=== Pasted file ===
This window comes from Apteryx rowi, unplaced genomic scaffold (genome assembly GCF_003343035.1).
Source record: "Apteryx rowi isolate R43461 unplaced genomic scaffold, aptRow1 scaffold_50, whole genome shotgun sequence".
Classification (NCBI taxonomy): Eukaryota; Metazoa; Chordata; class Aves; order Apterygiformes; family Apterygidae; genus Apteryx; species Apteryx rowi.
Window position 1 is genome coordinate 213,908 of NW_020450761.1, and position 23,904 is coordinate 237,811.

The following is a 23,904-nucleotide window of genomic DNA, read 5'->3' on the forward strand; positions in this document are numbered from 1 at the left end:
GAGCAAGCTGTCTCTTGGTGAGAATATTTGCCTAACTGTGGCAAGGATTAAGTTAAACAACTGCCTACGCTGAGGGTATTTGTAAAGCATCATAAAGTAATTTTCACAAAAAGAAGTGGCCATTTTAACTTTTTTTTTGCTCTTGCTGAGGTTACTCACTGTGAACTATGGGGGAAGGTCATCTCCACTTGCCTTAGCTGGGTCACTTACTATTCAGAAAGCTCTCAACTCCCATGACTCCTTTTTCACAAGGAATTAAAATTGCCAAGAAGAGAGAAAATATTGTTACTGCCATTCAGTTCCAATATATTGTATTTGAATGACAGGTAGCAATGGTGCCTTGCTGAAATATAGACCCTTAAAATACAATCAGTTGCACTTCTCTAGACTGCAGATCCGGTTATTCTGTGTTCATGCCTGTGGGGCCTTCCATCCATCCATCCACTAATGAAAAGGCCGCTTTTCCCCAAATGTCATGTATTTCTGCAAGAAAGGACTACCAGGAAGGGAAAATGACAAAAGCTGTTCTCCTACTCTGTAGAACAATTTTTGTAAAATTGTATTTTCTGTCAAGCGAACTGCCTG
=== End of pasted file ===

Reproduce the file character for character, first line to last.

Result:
This window comes from Apteryx rowi, unplaced genomic scaffold (genome assembly GCF_003343035.1).
Source record: "Apteryx rowi isolate R43461 unplaced genomic scaffold, aptRow1 scaffold_50, whole genome shotgun sequence".
Classification (NCBI taxonomy): Eukaryota; Metazoa; Chordata; class Aves; order Apterygiformes; family Apterygidae; genus Apteryx; species Apteryx rowi.
Window position 1 is genome coordinate 213,908 of NW_020450761.1, and position 23,904 is coordinate 237,811.

The following is a 23,904-nucleotide window of genomic DNA, read 5'->3' on the forward strand; positions in this document are numbered from 1 at the left end:
GAGCAAGCTGTCTCTTGGTGAGAATATTTGCCTAACTGTGGCAAGGATTAAGTTAAACAACTGCCTACGCTGAGGGTATTTGTAAAGCATCATAAAGTAATTTTCACAAAAAGAAGTGGCCATTTTAACTTTTTTTTTGCTCTTGCTGAGGTTACTCACTGTGAACTATGGGGGAAGGTCATCTCCACTTGCCTTAGCTGGGTCACTTACTATTCAGAAAGCTCTCAACTCCCATGACTCCTTTTTCACAAGGAATTAAAATTGCCAAGAAGAGAGAAAATATTGTTACTGCCATTCAGTTCCAATATATTGTATTTGAATGACAGGTAGCAATGGTGCCTTGCTGAAATATAGACCCTTAAAATACAATCAGTTGCACTTCTCTAGACTGCAGATCCGGTTATTCTGTGTTCATGCCTGTGGGGCCTTCCATCCATCCATCCACTAATGAAAAGGCCGCTTTTCCCCAAATGTCATGTATTTCTGCAAGAAAGGACTACCAGGAAGGGAAAATGACAAAAGCTGTTCTCCTACTCTGTAGAACAATTTTTGTAAAATTGTATTTTCTGTCAAGCGAACTGCCTG